Summer 2024 - HIST 344 B100

Themes in Modern East Africa (4)

Class Number: 4691

Delivery Method: Blended


  • Course Times + Location:

    May 6 – Aug 2, 2024: Tue, 2:30–4:20 p.m.

    May 6 – Aug 2, 2024: TBA, TBA

  • Prerequisites:

    45 units, including six units of lower division history.



Examines the diversity of environments, cultures and livelihoods in East Africa and the Horn in the context of long-term trans-regional influences, especially slave trade, cash cropping, colonization and post-colonial politics, and the expansion of the world religions into East Africa. Content may vary from offering to offering; see course outline for further information. HIST 344 may be repeated for credit only when a different topic is taught.


Zamani: Eastern Africa’s Past

In this lecture and seminar class, students will be introduced to the major historical currents of eastern African people and politics through several case studies, chosen in part through student input. Eastern Africa extends from Mogadishu to northern Mozambique, and includes islands, archipelagos, and Madagascar. Through Indian Ocean trade and travel, people living in this region have singularly influenced, and been influenced by, the ideas, styles, technologies, and populations of other parts of Africa, Arabia, India, and later Europe and China. We will consider how people and ideas circulated in eastern African societies, and we will be curious about how the past has been recorded, recounted, and mobilized. These topics will be explored through lectures, discussions, scholarship, primary documents, fiction, film, and current news sources.

Hist 344 is offered as a blended class with one hour of lecture content or class activity offered asynchronously online, while two hours of lecture/workshop and one hour of tutorial will be delivered in person each week. Tutorials intentionally precede lecture to give students the opportunity to discuss the week’s readings; lecture prepares students for the following week.



  • Participation 25%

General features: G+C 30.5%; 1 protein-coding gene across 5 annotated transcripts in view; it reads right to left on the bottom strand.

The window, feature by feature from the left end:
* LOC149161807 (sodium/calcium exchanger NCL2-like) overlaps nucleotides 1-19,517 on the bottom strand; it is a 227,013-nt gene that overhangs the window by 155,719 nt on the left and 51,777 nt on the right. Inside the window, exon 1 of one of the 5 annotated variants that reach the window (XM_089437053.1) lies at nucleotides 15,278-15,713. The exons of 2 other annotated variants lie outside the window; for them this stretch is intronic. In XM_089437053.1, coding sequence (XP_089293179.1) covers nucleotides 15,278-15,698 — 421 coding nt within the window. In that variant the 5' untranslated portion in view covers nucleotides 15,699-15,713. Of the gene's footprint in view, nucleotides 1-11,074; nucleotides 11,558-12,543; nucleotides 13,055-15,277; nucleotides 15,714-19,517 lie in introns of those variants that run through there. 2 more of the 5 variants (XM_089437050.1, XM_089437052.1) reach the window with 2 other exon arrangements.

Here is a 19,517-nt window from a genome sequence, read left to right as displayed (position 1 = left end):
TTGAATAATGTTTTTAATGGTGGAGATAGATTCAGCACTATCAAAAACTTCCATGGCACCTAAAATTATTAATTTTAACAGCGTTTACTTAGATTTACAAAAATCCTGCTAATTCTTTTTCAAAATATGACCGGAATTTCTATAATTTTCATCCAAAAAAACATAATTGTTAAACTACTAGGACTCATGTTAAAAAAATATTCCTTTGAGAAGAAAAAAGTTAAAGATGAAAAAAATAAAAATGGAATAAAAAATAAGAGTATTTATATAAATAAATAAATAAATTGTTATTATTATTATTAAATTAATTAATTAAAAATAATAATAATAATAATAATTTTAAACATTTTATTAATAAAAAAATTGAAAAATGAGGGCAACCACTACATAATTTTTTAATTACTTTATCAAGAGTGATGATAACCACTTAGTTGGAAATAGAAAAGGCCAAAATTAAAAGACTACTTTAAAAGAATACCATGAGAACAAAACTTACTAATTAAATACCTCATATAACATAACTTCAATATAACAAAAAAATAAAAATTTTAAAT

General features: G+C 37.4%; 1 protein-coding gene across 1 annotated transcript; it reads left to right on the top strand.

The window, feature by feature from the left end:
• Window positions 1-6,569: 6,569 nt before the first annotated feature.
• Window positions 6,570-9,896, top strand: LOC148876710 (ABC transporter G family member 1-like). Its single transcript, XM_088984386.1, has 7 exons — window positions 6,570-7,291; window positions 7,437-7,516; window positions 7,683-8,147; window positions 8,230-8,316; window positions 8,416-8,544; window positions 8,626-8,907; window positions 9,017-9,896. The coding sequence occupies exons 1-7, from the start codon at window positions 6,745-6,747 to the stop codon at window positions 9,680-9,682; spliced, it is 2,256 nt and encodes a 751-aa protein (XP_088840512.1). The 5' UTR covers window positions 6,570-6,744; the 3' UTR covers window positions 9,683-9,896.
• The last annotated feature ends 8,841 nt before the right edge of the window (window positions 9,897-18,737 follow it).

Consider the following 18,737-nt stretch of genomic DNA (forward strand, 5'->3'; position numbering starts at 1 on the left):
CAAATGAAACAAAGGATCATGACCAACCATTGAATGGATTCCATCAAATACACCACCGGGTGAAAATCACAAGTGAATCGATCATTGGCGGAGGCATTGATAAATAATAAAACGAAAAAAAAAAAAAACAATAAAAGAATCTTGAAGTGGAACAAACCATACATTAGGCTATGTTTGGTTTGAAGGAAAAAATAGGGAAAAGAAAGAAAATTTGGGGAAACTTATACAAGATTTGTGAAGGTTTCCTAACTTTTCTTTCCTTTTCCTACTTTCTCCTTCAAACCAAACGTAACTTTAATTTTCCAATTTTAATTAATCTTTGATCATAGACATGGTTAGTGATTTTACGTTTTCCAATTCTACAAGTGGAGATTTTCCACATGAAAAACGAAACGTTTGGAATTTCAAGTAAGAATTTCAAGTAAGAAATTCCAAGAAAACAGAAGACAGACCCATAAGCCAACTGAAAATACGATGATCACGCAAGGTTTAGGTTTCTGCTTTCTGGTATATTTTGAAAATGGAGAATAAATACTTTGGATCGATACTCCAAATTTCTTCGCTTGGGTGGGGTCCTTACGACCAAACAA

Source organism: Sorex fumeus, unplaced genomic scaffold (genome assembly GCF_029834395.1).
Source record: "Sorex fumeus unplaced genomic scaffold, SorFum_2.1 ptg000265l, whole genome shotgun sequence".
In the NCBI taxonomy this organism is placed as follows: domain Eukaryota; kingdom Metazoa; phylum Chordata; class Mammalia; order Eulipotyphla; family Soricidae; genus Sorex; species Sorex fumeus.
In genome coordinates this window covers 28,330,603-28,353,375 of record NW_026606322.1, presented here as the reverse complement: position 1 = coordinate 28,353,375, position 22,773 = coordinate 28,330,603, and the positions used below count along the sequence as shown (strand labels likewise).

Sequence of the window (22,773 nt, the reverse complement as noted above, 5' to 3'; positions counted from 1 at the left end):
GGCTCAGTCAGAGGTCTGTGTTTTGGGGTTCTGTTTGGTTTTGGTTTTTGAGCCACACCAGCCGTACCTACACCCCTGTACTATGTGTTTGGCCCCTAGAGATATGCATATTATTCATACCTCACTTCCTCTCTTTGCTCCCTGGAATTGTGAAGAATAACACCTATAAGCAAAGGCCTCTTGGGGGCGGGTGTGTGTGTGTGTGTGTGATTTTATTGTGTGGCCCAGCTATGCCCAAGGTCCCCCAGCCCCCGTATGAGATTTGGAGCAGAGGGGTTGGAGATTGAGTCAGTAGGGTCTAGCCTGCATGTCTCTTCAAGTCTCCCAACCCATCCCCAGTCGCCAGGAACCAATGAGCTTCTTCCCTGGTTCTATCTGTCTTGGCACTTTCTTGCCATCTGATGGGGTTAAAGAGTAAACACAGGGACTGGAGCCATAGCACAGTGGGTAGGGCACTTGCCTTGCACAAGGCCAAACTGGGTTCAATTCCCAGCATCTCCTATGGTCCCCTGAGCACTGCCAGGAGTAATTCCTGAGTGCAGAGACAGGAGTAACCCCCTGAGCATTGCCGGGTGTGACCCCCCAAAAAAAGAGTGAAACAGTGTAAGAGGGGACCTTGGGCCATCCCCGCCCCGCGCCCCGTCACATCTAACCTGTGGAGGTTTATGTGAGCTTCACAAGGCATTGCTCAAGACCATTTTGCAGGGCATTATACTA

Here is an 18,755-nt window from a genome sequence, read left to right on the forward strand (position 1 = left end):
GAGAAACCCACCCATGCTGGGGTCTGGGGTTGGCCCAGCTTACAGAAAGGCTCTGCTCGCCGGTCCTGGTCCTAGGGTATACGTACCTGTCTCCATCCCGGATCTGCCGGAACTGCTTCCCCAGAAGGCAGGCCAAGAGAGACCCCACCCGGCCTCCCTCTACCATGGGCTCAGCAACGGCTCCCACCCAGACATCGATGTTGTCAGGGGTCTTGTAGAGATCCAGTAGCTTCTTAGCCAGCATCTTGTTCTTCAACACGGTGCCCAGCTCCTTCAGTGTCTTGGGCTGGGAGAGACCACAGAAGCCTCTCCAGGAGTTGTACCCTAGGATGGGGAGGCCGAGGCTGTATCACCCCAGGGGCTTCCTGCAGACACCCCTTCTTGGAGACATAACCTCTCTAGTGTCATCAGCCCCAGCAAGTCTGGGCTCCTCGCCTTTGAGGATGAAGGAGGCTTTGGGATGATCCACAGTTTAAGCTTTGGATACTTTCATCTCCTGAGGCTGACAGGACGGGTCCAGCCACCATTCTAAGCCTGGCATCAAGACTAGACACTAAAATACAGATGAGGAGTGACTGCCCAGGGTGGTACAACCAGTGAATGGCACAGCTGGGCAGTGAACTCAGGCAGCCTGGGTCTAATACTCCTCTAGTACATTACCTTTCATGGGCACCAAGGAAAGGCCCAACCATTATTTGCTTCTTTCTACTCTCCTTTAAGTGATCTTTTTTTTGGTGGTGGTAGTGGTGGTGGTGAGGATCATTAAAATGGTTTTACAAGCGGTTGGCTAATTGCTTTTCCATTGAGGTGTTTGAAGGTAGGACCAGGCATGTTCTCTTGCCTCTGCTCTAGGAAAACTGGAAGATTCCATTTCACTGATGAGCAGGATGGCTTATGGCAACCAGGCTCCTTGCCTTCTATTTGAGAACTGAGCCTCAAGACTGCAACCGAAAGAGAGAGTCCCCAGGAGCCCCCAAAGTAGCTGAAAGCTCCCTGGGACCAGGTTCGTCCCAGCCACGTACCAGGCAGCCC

• Geography Self-Study 5%
  • Student Contribution 10%
  • Reading Responses (2) 30%
  • Research/Creative Project 30%



Course materials will be available on Canvas and via SFU library.


Your personalized Course Material list, including digital and physical textbooks, are available through the SFU Bookstore website by simply entering your Computing ID at:

Registrar Notes:


SFU’s Academic Integrity website is filled with information on what is meant by academic dishonesty, where you can find resources to help with your studies and the consequences of cheating. Check out the site for more information and videos that help explain the issues in plain English.

Each student is responsible for his or her conduct as it affects the university community. Academic dishonesty, in whatever form, is ultimately destructive of the values of the university. Furthermore, it is unfair and discouraging to the majority of students who pursue their studies honestly. Scholarly integrity is required of all members of the university.


Students with a faith background who may need accommodations during the term are encouraged to assess their needs as soon as possible and review the Multifaith religious accommodations website. The page outlines ways they begin working toward an accommodation and ensure solutions can be reached in a timely fashion.